Wiped Out

The asinine battle between Huntington Beach and Santa Cruz over which municipality can more legitimately call itself “Surf City” continues, but no one has yet addressed the real issue: specifically, Jan and Dean are shitty. “Surf City” is the most undeservedly popular song after “The Twist,” with a wobbly falsetto, boring lyrics and sloppy execution. If a coastal county city wants to appropriate an oldie to spin its tourist-bureau myth, why not “Surfer Joe”? That 1963 single by the Surfaris not only mentions Huntington Beach and Dana Point but is also the best song ever recorded about Orange County.

It's a strange little tune, markedly different from its frenetic surf-rock brothers. A laconic drum beat and rhythm guitar anchor an ambling lead guitar and the melancholy yodeling of Surfaris lead singer Ron Wilson. But it's in its spartan, descriptive lyrics that “Surfer Joe” makes for a time capsule that grows more bittersweet with each red-algae bloom.

“Down in Doheny where the surfers all go/There's a big, bleached blondie named Surfer Joe,” the track starts, as the Surfaris sketch out the pristine beauty that was the early 1960s Orange County coast. Joe, Wilson sings, haunts “the playground of the surfers, Doheny Beach,” and sweeps the contests up PCH at Huntington Beach. But reality soon ruins his idyll: the Marines draft Joe, who goes AWOL and flees to the sanctuary of Trestles.

None of Orange County's other indigenous artists—not Dick Dale, not the Chantays, not even the Tiki Tones—ever delivered such a rose-colored valentine to Orange County. Yet today “Surfer Joe” remains but a post card about the paradise that can never return: Dana Point officials killed Doheny and its legendary Killer Dana break when they built Dana Point Harbor in 1965.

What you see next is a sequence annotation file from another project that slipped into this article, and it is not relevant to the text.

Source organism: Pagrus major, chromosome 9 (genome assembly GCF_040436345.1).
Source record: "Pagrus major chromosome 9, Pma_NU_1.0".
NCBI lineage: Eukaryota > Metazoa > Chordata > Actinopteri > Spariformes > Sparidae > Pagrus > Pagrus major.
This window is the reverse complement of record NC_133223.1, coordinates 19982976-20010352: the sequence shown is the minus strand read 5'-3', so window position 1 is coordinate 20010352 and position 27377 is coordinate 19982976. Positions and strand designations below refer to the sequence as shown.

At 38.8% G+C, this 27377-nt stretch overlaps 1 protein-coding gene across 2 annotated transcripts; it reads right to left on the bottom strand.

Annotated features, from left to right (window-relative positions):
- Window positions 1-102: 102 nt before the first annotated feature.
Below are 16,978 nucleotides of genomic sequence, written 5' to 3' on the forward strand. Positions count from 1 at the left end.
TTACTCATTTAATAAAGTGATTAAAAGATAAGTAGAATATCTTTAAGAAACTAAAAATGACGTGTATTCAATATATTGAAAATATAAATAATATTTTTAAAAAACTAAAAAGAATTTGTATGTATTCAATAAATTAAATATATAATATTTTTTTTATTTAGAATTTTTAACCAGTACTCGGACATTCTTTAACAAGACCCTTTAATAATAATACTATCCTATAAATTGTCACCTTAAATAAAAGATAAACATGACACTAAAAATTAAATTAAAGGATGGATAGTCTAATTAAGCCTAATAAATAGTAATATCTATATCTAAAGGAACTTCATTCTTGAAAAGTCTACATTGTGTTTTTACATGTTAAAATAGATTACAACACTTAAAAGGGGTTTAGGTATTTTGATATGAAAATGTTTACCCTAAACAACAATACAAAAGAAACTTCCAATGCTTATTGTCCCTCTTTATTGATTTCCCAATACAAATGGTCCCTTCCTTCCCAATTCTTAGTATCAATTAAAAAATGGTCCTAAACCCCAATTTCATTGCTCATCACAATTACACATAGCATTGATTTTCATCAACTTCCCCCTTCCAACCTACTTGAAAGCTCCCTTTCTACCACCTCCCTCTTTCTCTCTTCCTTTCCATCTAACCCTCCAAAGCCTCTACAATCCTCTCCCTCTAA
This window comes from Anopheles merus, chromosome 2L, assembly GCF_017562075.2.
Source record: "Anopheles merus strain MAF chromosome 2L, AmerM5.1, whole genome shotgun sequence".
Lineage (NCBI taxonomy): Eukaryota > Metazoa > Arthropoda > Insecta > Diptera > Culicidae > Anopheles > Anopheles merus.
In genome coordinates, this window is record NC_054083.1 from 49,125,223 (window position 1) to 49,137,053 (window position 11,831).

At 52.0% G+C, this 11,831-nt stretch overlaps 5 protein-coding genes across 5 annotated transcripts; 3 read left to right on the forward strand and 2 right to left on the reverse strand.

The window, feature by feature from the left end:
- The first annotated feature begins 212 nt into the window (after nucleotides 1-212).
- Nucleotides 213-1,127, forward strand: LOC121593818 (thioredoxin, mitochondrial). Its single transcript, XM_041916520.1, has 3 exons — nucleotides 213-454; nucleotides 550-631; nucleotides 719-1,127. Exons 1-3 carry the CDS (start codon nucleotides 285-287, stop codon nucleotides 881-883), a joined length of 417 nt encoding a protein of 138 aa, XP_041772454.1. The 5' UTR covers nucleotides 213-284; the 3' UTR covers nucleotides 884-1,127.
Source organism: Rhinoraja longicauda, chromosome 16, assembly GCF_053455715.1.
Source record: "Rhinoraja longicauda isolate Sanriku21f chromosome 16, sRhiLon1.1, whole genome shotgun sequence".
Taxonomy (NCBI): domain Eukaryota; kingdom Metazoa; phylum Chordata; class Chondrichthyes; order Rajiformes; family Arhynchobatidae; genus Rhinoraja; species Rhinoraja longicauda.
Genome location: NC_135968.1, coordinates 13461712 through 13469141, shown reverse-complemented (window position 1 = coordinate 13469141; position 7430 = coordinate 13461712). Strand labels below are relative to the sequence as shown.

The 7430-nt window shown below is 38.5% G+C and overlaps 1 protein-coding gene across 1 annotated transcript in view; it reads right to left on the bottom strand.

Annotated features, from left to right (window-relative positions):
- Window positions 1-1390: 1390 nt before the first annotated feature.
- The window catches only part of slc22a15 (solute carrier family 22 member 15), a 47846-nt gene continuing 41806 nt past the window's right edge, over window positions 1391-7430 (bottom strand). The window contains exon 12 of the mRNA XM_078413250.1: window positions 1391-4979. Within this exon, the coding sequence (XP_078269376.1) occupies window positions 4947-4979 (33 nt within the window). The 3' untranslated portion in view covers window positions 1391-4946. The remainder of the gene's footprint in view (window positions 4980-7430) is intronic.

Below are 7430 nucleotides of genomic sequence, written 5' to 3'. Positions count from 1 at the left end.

What's worse, “Surfer Joe” never received the same adulation as “Surf City”—it was sunk by its own flip side, “Wipe Out.”

“'Surfer Joe' was a Top 100 hit—it just didn't have the energy of 'Wipe Out,'” says original Surfaris guitarist Bob Berryhill, a Laguna Beach resident who still tours under the Surfaris name when he's not leading the musical program at Calvary Chapel South County in San Juan Capistrano. “But I have people walk up to me and say their favorite song is 'Surfer Joe.' It's all nostalgia.”

Berryhill grew up in Glendora but still relishes his memories of early 1960s Orange County. “Because the 57 freeway hadn't been built, we'd go down Highway 39 if we wanted to visit Orange County,” he says. “We'd hit PCH. Take a left, that's Doheny. Right is LA. And straight ahead was Huntington Beach.

“Doheny had the most variety of good waves in Southern California,” continues Berryhill. “It was the mecca for people who wanted a couple of varieties of breaks—for good surfers, for beginners, for everyone. Those were the good ol' days.”


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